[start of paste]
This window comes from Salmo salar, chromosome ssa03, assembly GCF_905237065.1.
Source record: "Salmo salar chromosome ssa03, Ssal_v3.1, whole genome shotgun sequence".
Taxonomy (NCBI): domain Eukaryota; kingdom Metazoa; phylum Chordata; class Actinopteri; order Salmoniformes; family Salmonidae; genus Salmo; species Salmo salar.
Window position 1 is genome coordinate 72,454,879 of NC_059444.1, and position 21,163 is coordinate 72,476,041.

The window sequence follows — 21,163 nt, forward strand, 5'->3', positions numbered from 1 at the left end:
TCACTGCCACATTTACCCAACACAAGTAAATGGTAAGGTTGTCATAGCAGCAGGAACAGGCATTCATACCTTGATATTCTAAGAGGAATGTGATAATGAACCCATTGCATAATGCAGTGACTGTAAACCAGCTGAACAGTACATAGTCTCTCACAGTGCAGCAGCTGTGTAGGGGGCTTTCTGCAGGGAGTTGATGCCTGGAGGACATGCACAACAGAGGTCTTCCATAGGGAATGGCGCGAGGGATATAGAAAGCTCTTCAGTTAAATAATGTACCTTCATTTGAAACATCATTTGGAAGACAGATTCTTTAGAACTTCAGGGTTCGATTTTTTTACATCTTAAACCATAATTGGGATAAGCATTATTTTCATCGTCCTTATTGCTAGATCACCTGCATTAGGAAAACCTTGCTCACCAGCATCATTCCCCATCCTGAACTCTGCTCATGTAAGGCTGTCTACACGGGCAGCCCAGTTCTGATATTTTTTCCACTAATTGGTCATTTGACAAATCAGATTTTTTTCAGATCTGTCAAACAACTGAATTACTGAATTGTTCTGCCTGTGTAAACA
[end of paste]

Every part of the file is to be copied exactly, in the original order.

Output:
This window comes from Salmo salar, chromosome ssa03, assembly GCF_905237065.1.
Source record: "Salmo salar chromosome ssa03, Ssal_v3.1, whole genome shotgun sequence".
Taxonomy (NCBI): domain Eukaryota; kingdom Metazoa; phylum Chordata; class Actinopteri; order Salmoniformes; family Salmonidae; genus Salmo; species Salmo salar.
Window position 1 is genome coordinate 72,454,879 of NC_059444.1, and position 21,163 is coordinate 72,476,041.

The window sequence follows — 21,163 nt, forward strand, 5'->3', positions numbered from 1 at the left end:
TCACTGCCACATTTACCCAACACAAGTAAATGGTAAGGTTGTCATAGCAGCAGGAACAGGCATTCATACCTTGATATTCTAAGAGGAATGTGATAATGAACCCATTGCATAATGCAGTGACTGTAAACCAGCTGAACAGTACATAGTCTCTCACAGTGCAGCAGCTGTGTAGGGGGCTTTCTGCAGGGAGTTGATGCCTGGAGGACATGCACAACAGAGGTCTTCCATAGGGAATGGCGCGAGGGATATAGAAAGCTCTTCAGTTAAATAATGTACCTTCATTTGAAACATCATTTGGAAGACAGATTCTTTAGAACTTCAGGGTTCGATTTTTTTACATCTTAAACCATAATTGGGATAAGCATTATTTTCATCGTCCTTATTGCTAGATCACCTGCATTAGGAAAACCTTGCTCACCAGCATCATTCCCCATCCTGAACTCTGCTCATGTAAGGCTGTCTACACGGGCAGCCCAGTTCTGATATTTTTTCCACTAATTGGTCATTTGACAAATCAGATTTTTTTCAGATCTGTCAAACAACTGAATTACTGAATTGTTCTGCCTGTGTAAACA